Many a Feng Shui practitioner will assume that their client, or the audience they are speaking in front of, instinctually understands what qi (pronounced, and often spelled, as "Chi") flow means, as if it were a well-known phrase from the hippie era, as in “go with the flow.”
We can break this concept down into two major categories, such as “good qi flow” and “poor qi flow,” but first let’s try to define what qi is. Qi is this elusive concept that often gets reduced to being described merely as energy.
Qi is really beyond “energy,” and more like the supplier of energy. But we can settle with such definitions as energy, life force, or air currents. Qi can also be defined and described very differently depending on the context. For example, in Chinese medicine, qi flow might be referring to the vibrancy of the human body, the interconnection and functionality of certain organs or even the breath of life. Qi may even refer to consciousness.
In a more physical sense, qi is in the particles of all matter, all physical objects and vibrating at a certain frequency. Good qi could describe a space that is balanced and with life enhancing qualities. Poor qi or “sha qi” can define circumstances which undermine health and well-being.
In many Feng Shui instances, qi can refer to air currents which travel through a building and therefore, the qi flow of a building is about how those air currents move. Do they move quickly or slowly? Do they move in a straight line, directed by walls and other architectural constraints, or do they curve and meander? Does the qi have a chance to linger in the building and supply it with proper energy or is the qi able to escape the interior space too quickly?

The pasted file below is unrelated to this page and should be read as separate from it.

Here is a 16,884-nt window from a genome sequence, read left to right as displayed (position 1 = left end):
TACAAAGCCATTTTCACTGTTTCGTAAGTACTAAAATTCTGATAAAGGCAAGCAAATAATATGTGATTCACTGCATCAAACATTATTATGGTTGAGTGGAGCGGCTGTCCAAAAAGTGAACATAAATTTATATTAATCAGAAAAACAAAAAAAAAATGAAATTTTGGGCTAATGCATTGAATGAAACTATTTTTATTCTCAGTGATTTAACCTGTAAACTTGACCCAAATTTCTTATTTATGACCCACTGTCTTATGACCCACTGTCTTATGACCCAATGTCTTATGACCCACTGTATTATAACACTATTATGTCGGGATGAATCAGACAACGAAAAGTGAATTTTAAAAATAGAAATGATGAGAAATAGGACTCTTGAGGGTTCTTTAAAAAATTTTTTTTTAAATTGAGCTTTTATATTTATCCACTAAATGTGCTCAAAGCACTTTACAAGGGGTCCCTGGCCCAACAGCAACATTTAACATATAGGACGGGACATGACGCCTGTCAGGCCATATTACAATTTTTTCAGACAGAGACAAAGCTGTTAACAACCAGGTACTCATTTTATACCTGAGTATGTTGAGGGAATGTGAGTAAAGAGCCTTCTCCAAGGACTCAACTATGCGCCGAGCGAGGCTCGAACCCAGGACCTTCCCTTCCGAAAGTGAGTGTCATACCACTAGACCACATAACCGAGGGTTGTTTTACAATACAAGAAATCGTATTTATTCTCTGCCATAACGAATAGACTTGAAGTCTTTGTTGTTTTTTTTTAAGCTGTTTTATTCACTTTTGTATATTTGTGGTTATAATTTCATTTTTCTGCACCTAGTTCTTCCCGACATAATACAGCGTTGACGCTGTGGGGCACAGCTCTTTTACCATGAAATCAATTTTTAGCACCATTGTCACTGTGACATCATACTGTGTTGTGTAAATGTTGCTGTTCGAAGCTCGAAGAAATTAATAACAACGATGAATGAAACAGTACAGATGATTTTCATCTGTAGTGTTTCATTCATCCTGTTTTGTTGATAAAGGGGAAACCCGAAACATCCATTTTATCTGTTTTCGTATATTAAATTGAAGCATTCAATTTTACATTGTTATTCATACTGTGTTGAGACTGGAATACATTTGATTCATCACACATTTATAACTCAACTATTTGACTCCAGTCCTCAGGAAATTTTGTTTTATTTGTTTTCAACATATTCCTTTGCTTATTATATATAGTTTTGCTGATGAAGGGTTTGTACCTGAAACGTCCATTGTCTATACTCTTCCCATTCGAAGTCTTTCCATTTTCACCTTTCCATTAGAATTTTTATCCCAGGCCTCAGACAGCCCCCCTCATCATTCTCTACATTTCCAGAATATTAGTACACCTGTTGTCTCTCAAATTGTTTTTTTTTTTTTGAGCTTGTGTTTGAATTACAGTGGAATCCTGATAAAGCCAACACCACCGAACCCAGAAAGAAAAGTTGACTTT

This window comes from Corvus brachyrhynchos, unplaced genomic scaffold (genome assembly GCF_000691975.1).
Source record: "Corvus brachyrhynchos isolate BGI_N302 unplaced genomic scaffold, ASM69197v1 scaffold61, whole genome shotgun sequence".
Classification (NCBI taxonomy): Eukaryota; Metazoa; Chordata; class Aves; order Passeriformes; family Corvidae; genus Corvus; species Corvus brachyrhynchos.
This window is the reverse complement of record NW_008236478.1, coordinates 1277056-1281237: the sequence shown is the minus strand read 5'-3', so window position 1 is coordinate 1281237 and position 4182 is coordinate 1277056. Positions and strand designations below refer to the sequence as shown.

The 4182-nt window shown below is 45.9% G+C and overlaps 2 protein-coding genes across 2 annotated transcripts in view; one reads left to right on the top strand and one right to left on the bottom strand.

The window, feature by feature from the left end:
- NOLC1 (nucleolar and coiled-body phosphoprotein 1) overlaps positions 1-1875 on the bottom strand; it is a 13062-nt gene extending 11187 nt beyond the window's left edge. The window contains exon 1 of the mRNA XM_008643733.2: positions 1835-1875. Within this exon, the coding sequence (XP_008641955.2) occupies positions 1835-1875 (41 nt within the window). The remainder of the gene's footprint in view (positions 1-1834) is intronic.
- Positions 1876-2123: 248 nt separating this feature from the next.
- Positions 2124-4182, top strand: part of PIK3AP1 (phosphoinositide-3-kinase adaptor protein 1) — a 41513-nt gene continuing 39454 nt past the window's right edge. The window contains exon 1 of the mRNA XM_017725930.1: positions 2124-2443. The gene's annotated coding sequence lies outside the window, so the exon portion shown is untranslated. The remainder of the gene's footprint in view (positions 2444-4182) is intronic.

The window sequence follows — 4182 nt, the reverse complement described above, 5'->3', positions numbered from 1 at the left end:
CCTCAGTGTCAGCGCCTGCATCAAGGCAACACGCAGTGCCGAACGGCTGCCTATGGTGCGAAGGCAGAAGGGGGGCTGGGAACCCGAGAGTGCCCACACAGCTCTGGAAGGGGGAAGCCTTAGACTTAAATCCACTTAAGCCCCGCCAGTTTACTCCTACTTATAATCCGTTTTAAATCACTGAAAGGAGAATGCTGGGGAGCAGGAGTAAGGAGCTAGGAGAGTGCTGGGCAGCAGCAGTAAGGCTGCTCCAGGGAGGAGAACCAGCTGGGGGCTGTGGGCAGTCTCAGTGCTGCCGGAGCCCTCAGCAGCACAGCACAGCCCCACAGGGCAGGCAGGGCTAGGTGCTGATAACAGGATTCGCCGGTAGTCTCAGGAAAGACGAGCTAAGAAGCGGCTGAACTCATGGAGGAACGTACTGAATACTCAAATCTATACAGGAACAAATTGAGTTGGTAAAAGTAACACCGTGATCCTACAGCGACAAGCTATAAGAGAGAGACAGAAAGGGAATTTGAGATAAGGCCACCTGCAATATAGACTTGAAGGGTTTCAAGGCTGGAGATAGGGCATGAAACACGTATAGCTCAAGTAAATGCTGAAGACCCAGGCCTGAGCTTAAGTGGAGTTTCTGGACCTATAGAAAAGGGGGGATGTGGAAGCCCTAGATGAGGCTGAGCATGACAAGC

We can also observe how qi flows with regards to outside spaces and the natural environment. Examples include the flow of man-made traffic or the way a row of trees can buffer strong winds. Within a branch of Feng Shui, called Form School, there are countless examples of how qi flow can affect us in many profound or subtle ways.
The same week that I am writing this article, I was asked to review a triangular shaped building, which is well known to be a shape that can create irritation and a chaotic flow of qi inside. The triangular shape can also cast about “misdirected anger” to nearby structures with more stable shapes. The sharp corner edges of any building can direct “sha” qi towards another building, with trickle down influences on the occupants.
The responsibilities of any serious practitioner are to note the circumstances which can disrupt good qi flow, starting from the outside environment, as we approach the locale to be studied or audited. The architecture and landscaping are taken into consideration in how they either contribute to or detract from good energy. Singular rooms can be micro-managed for their qi flow as well, with emphasis on the rooms people spend the most time in.
Qi flow can also be described as virtual water in the way that it moves and carries with it life enhancing energy. Of course, qi can also emanate from perfectly still areas, such as a mountain. The very words “Feng Shui” (wind, water) are an abbreviation taken from a whole sentence: Energy which dissipates by the wind, collects at the boundaries of water.” In our own little domain, we try to harness and manipulate qi. Using furnishings and plants and water features are just a few of the ways we can affect qi flow in our own personal spaces.
Qi flow can interact with an otherwise more stationary magnetic field. This is one reason why we can say that every once in a great while, the house at the end of a T-juncture might be the luckiest house on the street, when the qi flow towards the house just activates a good house by other criteria. Usually, people think of the house at the end of the street as a problem house because of being aligned directly with the street, but we always have to know more about the house before making that conclusion.